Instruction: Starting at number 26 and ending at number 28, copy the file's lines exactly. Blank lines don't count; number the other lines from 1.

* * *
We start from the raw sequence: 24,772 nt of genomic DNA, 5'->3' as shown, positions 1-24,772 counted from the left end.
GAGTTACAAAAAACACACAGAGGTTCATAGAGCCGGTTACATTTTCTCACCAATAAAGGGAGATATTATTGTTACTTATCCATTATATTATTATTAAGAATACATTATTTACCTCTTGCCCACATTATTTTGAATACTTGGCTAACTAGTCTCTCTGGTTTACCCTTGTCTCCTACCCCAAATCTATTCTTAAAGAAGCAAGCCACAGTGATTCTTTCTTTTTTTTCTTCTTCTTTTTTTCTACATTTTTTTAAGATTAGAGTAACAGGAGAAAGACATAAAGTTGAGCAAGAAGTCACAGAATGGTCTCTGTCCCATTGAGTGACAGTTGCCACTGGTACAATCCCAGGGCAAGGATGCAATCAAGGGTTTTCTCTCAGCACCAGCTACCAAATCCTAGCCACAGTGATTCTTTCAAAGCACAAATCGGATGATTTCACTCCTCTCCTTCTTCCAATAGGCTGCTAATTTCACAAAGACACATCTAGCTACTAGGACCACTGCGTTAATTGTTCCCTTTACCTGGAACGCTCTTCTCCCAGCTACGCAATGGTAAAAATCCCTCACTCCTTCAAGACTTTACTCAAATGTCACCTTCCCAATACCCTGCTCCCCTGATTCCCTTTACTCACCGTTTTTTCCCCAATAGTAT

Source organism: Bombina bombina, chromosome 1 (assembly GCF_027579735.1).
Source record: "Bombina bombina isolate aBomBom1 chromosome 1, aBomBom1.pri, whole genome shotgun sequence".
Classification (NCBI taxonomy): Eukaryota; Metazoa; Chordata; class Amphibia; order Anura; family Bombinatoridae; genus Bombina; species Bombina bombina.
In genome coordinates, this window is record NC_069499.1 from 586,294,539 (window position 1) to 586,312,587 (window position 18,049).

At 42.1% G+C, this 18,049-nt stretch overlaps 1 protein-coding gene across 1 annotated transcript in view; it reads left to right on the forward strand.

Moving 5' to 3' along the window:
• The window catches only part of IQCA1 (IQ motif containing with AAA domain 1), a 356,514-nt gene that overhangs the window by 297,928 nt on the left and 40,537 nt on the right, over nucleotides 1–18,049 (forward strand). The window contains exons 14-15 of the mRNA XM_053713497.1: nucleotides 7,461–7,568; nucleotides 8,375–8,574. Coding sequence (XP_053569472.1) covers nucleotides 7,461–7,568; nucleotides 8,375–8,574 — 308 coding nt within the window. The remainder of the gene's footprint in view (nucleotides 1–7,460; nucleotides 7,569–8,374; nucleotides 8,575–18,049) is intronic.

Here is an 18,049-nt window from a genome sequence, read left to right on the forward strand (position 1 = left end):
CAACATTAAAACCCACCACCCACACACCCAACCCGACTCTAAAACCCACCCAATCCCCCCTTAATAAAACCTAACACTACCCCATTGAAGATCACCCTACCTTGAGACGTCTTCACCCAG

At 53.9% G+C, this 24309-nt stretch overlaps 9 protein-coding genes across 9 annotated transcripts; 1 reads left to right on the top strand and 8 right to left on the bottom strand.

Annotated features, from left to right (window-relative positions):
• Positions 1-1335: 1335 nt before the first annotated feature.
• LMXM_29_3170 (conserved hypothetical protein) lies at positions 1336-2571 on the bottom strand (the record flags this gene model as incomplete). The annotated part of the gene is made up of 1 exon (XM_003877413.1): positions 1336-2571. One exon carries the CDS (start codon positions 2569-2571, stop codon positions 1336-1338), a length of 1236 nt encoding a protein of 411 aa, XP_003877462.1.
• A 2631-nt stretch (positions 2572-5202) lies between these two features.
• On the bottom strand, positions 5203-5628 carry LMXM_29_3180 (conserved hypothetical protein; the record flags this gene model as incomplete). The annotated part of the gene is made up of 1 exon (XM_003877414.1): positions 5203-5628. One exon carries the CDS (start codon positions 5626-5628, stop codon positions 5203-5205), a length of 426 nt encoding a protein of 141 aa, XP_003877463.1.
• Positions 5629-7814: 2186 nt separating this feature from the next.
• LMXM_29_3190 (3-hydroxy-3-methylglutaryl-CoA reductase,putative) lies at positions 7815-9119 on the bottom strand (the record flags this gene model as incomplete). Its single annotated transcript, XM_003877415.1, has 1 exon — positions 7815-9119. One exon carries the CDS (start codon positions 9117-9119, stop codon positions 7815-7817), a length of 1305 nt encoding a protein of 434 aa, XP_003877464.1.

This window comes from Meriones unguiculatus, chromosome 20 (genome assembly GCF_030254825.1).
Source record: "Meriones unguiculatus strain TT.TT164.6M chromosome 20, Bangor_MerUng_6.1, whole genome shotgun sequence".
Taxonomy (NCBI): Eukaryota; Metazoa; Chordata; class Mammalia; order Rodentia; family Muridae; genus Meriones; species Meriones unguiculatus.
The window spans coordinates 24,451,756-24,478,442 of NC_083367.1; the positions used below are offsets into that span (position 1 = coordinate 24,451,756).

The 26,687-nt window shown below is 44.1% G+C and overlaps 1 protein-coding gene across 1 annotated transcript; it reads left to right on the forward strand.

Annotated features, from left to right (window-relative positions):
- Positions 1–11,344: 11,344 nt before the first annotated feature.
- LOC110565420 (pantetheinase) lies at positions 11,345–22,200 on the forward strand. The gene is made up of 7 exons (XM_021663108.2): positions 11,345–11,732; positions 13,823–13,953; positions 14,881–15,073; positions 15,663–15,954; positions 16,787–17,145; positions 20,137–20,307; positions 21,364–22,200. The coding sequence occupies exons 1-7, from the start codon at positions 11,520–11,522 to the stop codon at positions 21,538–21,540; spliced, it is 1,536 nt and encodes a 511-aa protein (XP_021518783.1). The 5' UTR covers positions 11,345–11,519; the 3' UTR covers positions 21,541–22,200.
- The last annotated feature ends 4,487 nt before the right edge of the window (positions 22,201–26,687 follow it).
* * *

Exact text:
- Positions 1–11,344: 11,344 nt before the first annotated feature.
- LOC110565420 (pantetheinase) lies at positions 11,345–22,200 on the forward strand. The gene is made up of 7 exons (XM_021663108.2): positions 11,345–11,732; positions 13,823–13,953; positions 14,881–15,073; positions 15,663–15,954; positions 16,787–17,145; positions 20,137–20,307; positions 21,364–22,200. The coding sequence occupies exons 1-7, from the start codon at positions 11,520–11,522 to the stop codon at positions 21,538–21,540; spliced, it is 1,536 nt and encodes a 511-aa protein (XP_021518783.1). The 5' UTR covers positions 11,345–11,519; the 3' UTR covers positions 21,541–22,200.
- The last annotated feature ends 4,487 nt before the right edge of the window (positions 22,201–26,687 follow it).